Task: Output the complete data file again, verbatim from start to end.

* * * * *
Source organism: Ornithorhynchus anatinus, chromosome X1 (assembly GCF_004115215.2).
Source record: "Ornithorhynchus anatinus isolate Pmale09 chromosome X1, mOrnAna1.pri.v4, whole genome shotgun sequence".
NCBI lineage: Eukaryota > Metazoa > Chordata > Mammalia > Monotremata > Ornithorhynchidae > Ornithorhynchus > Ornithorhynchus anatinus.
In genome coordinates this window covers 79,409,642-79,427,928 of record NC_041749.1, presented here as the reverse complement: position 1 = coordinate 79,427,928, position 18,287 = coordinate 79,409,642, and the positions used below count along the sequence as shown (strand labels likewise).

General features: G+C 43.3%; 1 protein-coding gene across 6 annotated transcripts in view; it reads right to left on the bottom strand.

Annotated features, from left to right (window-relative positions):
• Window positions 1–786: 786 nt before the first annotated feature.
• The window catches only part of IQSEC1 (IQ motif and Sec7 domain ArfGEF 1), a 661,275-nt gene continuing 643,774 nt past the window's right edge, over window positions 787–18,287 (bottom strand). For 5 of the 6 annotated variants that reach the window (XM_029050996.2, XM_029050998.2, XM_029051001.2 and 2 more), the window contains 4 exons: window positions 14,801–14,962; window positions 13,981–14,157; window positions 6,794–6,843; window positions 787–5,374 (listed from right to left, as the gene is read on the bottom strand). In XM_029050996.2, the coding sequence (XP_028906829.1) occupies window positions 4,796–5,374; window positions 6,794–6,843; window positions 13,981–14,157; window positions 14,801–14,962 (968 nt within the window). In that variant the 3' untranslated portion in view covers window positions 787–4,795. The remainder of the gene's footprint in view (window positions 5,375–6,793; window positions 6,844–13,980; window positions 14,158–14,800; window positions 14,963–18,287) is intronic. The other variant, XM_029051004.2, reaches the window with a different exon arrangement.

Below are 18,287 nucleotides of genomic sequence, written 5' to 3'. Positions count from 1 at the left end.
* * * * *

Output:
Source organism: Ornithorhynchus anatinus, chromosome X1 (assembly GCF_004115215.2).
Source record: "Ornithorhynchus anatinus isolate Pmale09 chromosome X1, mOrnAna1.pri.v4, whole genome shotgun sequence".
NCBI lineage: Eukaryota > Metazoa > Chordata > Mammalia > Monotremata > Ornithorhynchidae > Ornithorhynchus > Ornithorhynchus anatinus.
In genome coordinates this window covers 79,409,642-79,427,928 of record NC_041749.1, presented here as the reverse complement: position 1 = coordinate 79,427,928, position 18,287 = coordinate 79,409,642, and the positions used below count along the sequence as shown (strand labels likewise).

General features: G+C 43.3%; 1 protein-coding gene across 6 annotated transcripts in view; it reads right to left on the bottom strand.

Annotated features, from left to right (window-relative positions):
• Window positions 1–786: 786 nt before the first annotated feature.
• The window catches only part of IQSEC1 (IQ motif and Sec7 domain ArfGEF 1), a 661,275-nt gene continuing 643,774 nt past the window's right edge, over window positions 787–18,287 (bottom strand). For 5 of the 6 annotated variants that reach the window (XM_029050996.2, XM_029050998.2, XM_029051001.2 and 2 more), the window contains 4 exons: window positions 14,801–14,962; window positions 13,981–14,157; window positions 6,794–6,843; window positions 787–5,374 (listed from right to left, as the gene is read on the bottom strand). In XM_029050996.2, the coding sequence (XP_028906829.1) occupies window positions 4,796–5,374; window positions 6,794–6,843; window positions 13,981–14,157; window positions 14,801–14,962 (968 nt within the window). In that variant the 3' untranslated portion in view covers window positions 787–4,795. The remainder of the gene's footprint in view (window positions 5,375–6,793; window positions 6,844–13,980; window positions 14,158–14,800; window positions 14,963–18,287) is intronic. The other variant, XM_029051004.2, reaches the window with a different exon arrangement.

Below are 18,287 nucleotides of genomic sequence, written 5' to 3'. Positions count from 1 at the left end.